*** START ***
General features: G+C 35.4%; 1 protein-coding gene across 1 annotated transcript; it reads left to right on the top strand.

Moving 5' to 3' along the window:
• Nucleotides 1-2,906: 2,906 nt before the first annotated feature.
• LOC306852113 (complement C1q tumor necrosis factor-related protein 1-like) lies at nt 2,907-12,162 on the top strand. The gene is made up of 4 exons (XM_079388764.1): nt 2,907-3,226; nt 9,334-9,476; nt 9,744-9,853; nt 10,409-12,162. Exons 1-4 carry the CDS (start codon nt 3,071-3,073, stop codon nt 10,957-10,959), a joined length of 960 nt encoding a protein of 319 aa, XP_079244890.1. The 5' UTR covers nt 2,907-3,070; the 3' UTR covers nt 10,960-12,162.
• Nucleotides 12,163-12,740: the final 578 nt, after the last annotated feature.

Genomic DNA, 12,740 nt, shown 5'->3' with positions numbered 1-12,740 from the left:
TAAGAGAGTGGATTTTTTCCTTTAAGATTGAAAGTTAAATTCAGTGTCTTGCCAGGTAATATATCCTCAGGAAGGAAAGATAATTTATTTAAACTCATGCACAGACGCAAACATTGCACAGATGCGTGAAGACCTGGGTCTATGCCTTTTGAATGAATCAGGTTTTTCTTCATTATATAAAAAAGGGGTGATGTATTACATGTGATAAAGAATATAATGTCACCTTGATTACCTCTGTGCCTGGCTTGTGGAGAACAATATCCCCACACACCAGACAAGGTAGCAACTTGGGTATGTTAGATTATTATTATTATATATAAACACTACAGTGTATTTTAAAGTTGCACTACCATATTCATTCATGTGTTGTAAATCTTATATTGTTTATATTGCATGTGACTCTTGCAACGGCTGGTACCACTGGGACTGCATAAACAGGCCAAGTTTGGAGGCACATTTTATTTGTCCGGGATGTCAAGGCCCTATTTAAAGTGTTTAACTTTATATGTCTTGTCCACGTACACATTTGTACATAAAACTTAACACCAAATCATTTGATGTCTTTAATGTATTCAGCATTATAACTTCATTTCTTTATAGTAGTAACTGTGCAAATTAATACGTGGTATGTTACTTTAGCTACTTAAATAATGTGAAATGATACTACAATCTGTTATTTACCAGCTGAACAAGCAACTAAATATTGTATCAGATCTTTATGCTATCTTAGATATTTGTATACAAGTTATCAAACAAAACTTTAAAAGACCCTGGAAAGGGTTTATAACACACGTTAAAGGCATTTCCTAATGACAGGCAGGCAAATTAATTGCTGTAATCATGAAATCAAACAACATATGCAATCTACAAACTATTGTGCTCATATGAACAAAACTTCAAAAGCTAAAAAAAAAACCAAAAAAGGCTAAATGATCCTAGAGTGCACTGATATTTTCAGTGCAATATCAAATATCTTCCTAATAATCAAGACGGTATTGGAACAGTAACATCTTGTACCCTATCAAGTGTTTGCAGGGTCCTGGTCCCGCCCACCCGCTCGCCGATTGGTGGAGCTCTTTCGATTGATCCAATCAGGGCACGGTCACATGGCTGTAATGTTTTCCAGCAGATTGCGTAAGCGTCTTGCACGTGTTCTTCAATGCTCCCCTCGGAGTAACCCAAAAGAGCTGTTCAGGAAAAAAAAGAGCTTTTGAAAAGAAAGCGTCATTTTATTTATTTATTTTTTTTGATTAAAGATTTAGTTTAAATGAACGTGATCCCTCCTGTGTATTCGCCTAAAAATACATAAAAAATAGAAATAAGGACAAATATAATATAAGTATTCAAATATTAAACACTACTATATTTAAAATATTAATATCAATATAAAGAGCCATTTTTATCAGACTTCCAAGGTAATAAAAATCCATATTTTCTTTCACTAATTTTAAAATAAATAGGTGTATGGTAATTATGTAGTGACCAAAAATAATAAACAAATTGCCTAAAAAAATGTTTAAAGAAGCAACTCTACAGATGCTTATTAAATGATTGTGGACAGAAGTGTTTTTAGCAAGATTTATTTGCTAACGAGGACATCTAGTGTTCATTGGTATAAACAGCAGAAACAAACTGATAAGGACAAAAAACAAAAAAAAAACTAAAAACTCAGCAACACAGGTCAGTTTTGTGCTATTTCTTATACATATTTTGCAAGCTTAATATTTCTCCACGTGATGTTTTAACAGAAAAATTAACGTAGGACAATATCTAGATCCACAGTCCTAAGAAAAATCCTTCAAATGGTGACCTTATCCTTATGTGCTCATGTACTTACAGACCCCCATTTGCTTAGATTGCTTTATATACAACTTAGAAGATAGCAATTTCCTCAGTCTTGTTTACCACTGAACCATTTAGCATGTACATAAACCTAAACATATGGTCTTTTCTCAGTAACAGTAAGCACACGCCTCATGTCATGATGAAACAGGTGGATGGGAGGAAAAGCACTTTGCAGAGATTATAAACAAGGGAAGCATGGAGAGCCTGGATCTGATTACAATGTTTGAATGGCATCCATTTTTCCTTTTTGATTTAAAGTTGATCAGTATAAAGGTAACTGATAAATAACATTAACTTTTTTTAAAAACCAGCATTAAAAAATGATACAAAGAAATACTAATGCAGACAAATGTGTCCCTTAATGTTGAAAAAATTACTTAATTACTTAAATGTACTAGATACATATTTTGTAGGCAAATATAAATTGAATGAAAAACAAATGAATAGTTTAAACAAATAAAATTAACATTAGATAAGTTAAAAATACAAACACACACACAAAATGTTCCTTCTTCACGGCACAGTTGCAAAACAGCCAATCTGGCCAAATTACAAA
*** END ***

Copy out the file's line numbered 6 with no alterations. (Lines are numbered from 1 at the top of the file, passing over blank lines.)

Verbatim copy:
Genomic DNA, 12,740 nt, shown 5'->3' with positions numbered 1-12,740 from the left: